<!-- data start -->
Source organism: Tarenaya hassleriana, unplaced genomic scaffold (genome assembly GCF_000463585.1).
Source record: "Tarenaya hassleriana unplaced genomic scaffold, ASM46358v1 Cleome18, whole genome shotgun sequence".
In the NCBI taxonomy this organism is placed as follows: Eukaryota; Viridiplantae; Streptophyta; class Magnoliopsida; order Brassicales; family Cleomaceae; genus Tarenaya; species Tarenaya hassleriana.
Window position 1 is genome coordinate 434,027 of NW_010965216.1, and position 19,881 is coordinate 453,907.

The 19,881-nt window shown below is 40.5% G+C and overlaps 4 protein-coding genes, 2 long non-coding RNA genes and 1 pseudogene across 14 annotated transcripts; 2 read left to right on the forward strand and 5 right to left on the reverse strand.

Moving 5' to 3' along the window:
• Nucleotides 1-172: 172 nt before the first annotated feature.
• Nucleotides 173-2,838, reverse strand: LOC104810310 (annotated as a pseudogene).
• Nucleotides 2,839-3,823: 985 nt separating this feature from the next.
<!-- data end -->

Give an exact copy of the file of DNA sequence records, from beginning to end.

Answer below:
Source organism: Tarenaya hassleriana, unplaced genomic scaffold (genome assembly GCF_000463585.1).
Source record: "Tarenaya hassleriana unplaced genomic scaffold, ASM46358v1 Cleome18, whole genome shotgun sequence".
In the NCBI taxonomy this organism is placed as follows: Eukaryota; Viridiplantae; Streptophyta; class Magnoliopsida; order Brassicales; family Cleomaceae; genus Tarenaya; species Tarenaya hassleriana.
Window position 1 is genome coordinate 434,027 of NW_010965216.1, and position 19,881 is coordinate 453,907.

The 19,881-nt window shown below is 40.5% G+C and overlaps 4 protein-coding genes, 2 long non-coding RNA genes and 1 pseudogene across 14 annotated transcripts; 2 read left to right on the forward strand and 5 right to left on the reverse strand.

Moving 5' to 3' along the window:
• Nucleotides 1-172: 172 nt before the first annotated feature.
• Nucleotides 173-2,838, reverse strand: LOC104810310 (annotated as a pseudogene).
• Nucleotides 2,839-3,823: 985 nt separating this feature from the next.